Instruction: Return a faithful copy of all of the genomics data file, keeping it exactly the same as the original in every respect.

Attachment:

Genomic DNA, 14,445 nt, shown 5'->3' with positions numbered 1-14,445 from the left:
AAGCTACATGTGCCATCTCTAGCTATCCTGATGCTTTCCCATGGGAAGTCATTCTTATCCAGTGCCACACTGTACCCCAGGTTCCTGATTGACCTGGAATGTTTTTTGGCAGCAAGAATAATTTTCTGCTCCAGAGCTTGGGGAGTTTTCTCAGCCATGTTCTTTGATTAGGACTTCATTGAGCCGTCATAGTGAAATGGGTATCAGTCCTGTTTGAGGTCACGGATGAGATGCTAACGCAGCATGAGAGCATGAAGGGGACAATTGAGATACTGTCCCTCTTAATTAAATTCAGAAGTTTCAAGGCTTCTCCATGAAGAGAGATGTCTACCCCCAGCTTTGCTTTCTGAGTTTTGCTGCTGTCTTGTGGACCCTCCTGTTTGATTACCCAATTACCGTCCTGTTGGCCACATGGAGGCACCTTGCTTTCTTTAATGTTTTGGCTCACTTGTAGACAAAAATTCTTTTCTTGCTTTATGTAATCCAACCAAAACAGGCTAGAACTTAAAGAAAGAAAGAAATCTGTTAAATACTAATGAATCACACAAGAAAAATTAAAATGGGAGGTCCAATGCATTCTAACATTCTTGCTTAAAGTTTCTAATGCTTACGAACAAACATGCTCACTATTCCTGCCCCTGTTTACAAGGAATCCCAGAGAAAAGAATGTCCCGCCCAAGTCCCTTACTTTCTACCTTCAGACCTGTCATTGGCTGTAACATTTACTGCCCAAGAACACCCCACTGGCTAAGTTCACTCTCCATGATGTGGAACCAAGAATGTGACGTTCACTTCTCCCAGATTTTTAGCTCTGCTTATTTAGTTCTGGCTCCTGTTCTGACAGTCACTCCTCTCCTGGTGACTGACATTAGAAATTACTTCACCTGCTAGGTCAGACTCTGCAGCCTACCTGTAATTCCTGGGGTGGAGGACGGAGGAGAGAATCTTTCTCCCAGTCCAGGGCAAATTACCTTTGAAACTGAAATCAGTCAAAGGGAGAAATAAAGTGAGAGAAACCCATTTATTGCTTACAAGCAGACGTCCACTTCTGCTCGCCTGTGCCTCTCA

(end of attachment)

Genomic DNA, 14,445 nt, shown 5'->3' with positions numbered 1-14,445 from the left:
AAGCTACATGTGCCATCTCTAGCTATCCTGATGCTTTCCCATGGGAAGTCATTCTTATCCAGTGCCACACTGTACCCCAGGTTCCTGATTGACCTGGAATGTTTTTTGGCAGCAAGAATAATTTTCTGCTCCAGAGCTTGGGGAGTTTTCTCAGCCATGTTCTTTGATTAGGACTTCATTGAGCCGTCATAGTGAAATGGGTATCAGTCCTGTTTGAGGTCACGGATGAGATGCTAACGCAGCATGAGAGCATGAAGGGGACAATTGAGATACTGTCCCTCTTAATTAAATTCAGAAGTTTCAAGGCTTCTCCATGAAGAGAGATGTCTACCCCCAGCTTTGCTTTCTGAGTTTTGCTGCTGTCTTGTGGACCCTCCTGTTTGATTACCCAATTACCGTCCTGTTGGCCACATGGAGGCACCTTGCTTTCTTTAATGTTTTGGCTCACTTGTAGACAAAAATTCTTTTCTTGCTTTATGTAATCCAACCAAAACAGGCTAGAACTTAAAGAAAGAAAGAAATCTGTTAAATACTAATGAATCACACAAGAAAAATTAAAATGGGAGGTCCAATGCATTCTAACATTCTTGCTTAAAGTTTCTAATGCTTACGAACAAACATGCTCACTATTCCTGCCCCTGTTTACAAGGAATCCCAGAGAAAAGAATGTCCCGCCCAAGTCCCTTACTTTCTACCTTCAGACCTGTCATTGGCTGTAACATTTACTGCCCAAGAACACCCCACTGGCTAAGTTCACTCTCCATGATGTGGAACCAAGAATGTGACGTTCACTTCTCCCAGATTTTTAGCTCTGCTTATTTAGTTCTGGCTCCTGTTCTGACAGTCACTCCTCTCCTGGTGACTGACATTAGAAATTACTTCACCTGCTAGGTCAGACTCTGCAGCCTACCTGTAATTCCTGGGGTGGAGGACGGAGGAGAGAATCTTTCTCCCAGTCCAGGGCAAATTACCTTTGAAACTGAAATCAGTCAAAGGGAGAAATAAAGTGAGAGAAACCCATTTATTGCTTACAAGCAGACGTCCACTTCTGCTCGCCTGTGCCTCTCA